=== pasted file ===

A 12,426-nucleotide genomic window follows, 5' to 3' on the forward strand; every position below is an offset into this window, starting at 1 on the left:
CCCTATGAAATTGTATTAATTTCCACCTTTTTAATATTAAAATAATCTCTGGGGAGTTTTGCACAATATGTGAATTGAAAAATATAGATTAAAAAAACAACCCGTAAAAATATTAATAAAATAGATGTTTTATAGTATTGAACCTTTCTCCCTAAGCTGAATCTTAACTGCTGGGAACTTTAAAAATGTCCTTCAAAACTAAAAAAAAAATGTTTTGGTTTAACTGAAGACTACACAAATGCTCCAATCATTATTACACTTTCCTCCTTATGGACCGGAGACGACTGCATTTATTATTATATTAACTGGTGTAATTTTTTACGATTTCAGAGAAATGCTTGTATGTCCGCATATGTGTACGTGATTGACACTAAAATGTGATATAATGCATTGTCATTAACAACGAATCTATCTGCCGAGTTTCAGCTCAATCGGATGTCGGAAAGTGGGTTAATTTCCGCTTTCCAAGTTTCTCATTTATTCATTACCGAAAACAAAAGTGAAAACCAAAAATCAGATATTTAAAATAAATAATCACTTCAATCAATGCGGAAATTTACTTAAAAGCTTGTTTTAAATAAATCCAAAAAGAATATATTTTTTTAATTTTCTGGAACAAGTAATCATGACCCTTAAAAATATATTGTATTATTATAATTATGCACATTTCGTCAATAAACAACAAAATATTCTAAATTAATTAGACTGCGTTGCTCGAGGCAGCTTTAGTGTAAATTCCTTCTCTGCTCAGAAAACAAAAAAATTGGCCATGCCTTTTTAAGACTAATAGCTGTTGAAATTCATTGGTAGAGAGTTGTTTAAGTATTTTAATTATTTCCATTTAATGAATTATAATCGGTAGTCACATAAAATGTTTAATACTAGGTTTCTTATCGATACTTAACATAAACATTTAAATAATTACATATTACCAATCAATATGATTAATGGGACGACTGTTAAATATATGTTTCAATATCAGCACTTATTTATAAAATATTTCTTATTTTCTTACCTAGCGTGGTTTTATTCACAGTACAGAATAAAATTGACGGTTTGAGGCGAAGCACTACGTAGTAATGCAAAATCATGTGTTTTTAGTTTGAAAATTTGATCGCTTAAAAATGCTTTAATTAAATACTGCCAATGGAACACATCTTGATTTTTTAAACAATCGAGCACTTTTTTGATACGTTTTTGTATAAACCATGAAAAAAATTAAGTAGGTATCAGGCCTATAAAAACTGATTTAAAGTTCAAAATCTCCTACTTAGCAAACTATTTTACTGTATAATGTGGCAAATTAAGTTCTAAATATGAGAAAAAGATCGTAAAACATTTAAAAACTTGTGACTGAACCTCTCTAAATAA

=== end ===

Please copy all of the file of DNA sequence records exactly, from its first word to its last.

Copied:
A 12,426-nucleotide genomic window follows, 5' to 3' on the forward strand; every position below is an offset into this window, starting at 1 on the left:
CCCTATGAAATTGTATTAATTTCCACCTTTTTAATATTAAAATAATCTCTGGGGAGTTTTGCACAATATGTGAATTGAAAAATATAGATTAAAAAAACAACCCGTAAAAATATTAATAAAATAGATGTTTTATAGTATTGAACCTTTCTCCCTAAGCTGAATCTTAACTGCTGGGAACTTTAAAAATGTCCTTCAAAACTAAAAAAAAAATGTTTTGGTTTAACTGAAGACTACACAAATGCTCCAATCATTATTACACTTTCCTCCTTATGGACCGGAGACGACTGCATTTATTATTATATTAACTGGTGTAATTTTTTACGATTTCAGAGAAATGCTTGTATGTCCGCATATGTGTACGTGATTGACACTAAAATGTGATATAATGCATTGTCATTAACAACGAATCTATCTGCCGAGTTTCAGCTCAATCGGATGTCGGAAAGTGGGTTAATTTCCGCTTTCCAAGTTTCTCATTTATTCATTACCGAAAACAAAAGTGAAAACCAAAAATCAGATATTTAAAATAAATAATCACTTCAATCAATGCGGAAATTTACTTAAAAGCTTGTTTTAAATAAATCCAAAAAGAATATATTTTTTTAATTTTCTGGAACAAGTAATCATGACCCTTAAAAATATATTGTATTATTATAATTATGCACATTTCGTCAATAAACAACAAAATATTCTAAATTAATTAGACTGCGTTGCTCGAGGCAGCTTTAGTGTAAATTCCTTCTCTGCTCAGAAAACAAAAAAATTGGCCATGCCTTTTTAAGACTAATAGCTGTTGAAATTCATTGGTAGAGAGTTGTTTAAGTATTTTAATTATTTCCATTTAATGAATTATAATCGGTAGTCACATAAAATGTTTAATACTAGGTTTCTTATCGATACTTAACATAAACATTTAAATAATTACATATTACCAATCAATATGATTAATGGGACGACTGTTAAATATATGTTTCAATATCAGCACTTATTTATAAAATATTTCTTATTTTCTTACCTAGCGTGGTTTTATTCACAGTACAGAATAAAATTGACGGTTTGAGGCGAAGCACTACGTAGTAATGCAAAATCATGTGTTTTTAGTTTGAAAATTTGATCGCTTAAAAATGCTTTAATTAAATACTGCCAATGGAACACATCTTGATTTTTTAAACAATCGAGCACTTTTTTGATACGTTTTTGTATAAACCATGAAAAAAATTAAGTAGGTATCAGGCCTATAAAAACTGATTTAAAGTTCAAAATCTCCTACTTAGCAAACTATTTTACTGTATAATGTGGCAAATTAAGTTCTAAATATGAGAAAAAGATCGTAAAACATTTAAAAACTTGTGACTGAACCTCTCTAAATAA